This year, the organization is using the opportunity to highlight the work of all the people working in the emergency services chain, using the hashtag #HumansOf112.
Krista Zeltina is among those interviewed in a series of glimpses at the lives of those responding to emergency calls across Europe.
"I have always taken my work very seriously. Human life depends on me & how fast and correct my actions are. I would like people to have more respect for people working in the #emergencyservices & to know that I am just a person."#HumansOf112 #112Day2019https://t.co/CkH78rsdDv pic.twitter.com/J06M5bGoTs— EENA112 (@112_sos) February 11, 2019
Corporal Krista Zeltina is a Dispatcher at the Riga Region Call Center in Latvia.
“I’ve been working as a dispatcher at the 112 call centre in Riga for 6 years. I always wanted to work with people and to use my communication skills to help others," she says.
"Every life saved inspires me. My first shift supervisor was also inspiring. She taught me to be independent, to assess situations and make decisions quickly, and to communicate with colleagues and people in need. I have always taken my work very seriously, as human life depends on me and how fast and correct my actions are.
"On 21 November 2013, the roof of the Riga shopping center collapsed. 54 people and 3 firefighters tragically died there, and it was the deadliest incident since our independence from the Soviet Union in 1991. The rescue mission finished on 25 November. Dispatchers, including myself, were working at the call center communicating with firefighters for 5 days. We took thousands of calls from desperate and scared people searching for their relatives. It was a very difficult time.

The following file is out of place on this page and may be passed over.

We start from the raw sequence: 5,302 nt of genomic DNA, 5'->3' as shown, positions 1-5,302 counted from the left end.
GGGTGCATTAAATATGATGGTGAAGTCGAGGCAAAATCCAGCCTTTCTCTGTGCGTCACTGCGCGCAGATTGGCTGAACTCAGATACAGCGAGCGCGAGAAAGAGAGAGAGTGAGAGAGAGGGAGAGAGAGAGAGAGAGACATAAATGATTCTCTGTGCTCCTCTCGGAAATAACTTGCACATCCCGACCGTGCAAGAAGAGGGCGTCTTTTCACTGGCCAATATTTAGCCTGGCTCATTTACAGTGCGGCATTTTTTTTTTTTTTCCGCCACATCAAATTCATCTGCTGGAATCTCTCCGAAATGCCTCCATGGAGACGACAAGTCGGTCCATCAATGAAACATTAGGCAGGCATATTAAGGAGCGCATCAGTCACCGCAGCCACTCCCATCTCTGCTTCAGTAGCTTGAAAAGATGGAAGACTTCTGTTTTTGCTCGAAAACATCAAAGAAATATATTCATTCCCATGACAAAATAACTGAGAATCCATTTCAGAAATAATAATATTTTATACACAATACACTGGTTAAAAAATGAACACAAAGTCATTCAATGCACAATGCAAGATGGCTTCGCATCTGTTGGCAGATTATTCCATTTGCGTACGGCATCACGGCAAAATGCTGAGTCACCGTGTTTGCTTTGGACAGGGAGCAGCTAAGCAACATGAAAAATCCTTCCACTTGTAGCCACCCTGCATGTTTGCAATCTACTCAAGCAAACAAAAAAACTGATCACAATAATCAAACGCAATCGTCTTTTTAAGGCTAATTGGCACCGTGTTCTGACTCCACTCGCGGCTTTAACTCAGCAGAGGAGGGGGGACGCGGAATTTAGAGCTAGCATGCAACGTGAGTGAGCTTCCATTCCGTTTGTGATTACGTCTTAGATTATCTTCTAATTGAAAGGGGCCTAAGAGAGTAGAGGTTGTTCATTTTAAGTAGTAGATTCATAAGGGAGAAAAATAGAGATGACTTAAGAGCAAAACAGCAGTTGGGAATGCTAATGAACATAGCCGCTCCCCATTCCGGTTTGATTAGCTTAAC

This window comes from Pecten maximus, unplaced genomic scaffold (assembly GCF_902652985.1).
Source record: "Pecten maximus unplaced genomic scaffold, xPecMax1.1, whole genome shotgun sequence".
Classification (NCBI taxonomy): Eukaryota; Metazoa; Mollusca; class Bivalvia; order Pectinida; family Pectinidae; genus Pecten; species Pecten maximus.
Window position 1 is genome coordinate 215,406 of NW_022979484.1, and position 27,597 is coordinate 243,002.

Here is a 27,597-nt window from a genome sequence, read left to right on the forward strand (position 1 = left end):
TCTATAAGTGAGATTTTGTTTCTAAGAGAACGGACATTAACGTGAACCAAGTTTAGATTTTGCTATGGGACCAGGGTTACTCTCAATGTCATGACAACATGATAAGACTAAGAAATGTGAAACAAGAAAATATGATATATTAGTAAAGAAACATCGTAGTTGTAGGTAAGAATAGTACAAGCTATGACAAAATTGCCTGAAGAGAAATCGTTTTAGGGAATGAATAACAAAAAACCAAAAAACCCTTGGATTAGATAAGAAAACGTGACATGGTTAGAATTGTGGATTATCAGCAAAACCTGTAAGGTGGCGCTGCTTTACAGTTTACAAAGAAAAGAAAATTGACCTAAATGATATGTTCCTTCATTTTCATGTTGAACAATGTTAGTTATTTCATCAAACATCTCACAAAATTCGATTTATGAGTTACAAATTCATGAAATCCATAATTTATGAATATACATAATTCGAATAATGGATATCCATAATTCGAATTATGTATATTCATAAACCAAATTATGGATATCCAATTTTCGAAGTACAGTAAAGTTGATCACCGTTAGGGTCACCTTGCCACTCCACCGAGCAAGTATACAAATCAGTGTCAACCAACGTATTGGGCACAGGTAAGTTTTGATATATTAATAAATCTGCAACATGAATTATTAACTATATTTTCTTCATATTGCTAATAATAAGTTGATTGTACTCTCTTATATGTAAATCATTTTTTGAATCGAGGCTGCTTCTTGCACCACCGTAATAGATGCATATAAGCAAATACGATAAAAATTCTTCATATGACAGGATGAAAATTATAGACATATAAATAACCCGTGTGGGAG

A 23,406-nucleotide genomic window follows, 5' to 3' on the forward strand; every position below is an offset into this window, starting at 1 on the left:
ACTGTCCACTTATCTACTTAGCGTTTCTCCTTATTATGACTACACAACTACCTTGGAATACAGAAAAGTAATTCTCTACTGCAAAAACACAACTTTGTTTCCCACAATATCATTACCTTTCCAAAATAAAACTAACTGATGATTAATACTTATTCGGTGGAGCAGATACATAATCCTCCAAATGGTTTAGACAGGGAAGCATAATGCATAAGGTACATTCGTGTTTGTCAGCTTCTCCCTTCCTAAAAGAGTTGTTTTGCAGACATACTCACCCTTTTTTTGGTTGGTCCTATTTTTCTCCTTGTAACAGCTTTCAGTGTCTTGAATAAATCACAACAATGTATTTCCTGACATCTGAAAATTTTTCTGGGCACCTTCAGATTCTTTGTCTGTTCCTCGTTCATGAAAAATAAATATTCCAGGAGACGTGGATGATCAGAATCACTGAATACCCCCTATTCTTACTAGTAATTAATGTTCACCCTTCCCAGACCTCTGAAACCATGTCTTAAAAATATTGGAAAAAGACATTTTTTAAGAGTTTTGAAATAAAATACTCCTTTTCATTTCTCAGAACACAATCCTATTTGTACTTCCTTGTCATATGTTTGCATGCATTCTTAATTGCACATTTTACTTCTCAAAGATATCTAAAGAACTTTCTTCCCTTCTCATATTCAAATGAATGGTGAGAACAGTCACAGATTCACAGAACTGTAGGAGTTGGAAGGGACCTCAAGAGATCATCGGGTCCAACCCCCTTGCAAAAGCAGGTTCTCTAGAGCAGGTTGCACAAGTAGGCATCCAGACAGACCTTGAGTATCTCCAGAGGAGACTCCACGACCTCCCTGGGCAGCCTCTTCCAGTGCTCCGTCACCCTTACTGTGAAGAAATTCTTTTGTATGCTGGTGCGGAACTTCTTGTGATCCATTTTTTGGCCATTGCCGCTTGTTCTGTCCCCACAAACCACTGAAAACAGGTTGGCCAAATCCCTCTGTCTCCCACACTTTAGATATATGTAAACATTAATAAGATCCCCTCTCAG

"The hardest thing about the job is feeling the pain and problems of other people. And these feelings and emotions have to be kept inside. I would like people to have more respect for people working in the emergency services and to know that I am just a person. I have my own interests, a child, a family and every day I put aside my own life and problems to listen to what the callers need. And I’m so pleased that I can help others and save lives.”
You can read more stories of Krista's colleagues across Europe at a dedicated #HumansOf112 page.
And remember, you can use 112 in case of emergency free of charge, 24/7, anywhere in the EU. 112 is the emergency number in all 28 EU member states, as well as other European countries and elsewhere. People in danger can call 112 24/7 to reach the fire brigade, medical assistance and the police. The European emergency number is free and can be reached by landlines as well as mobiles.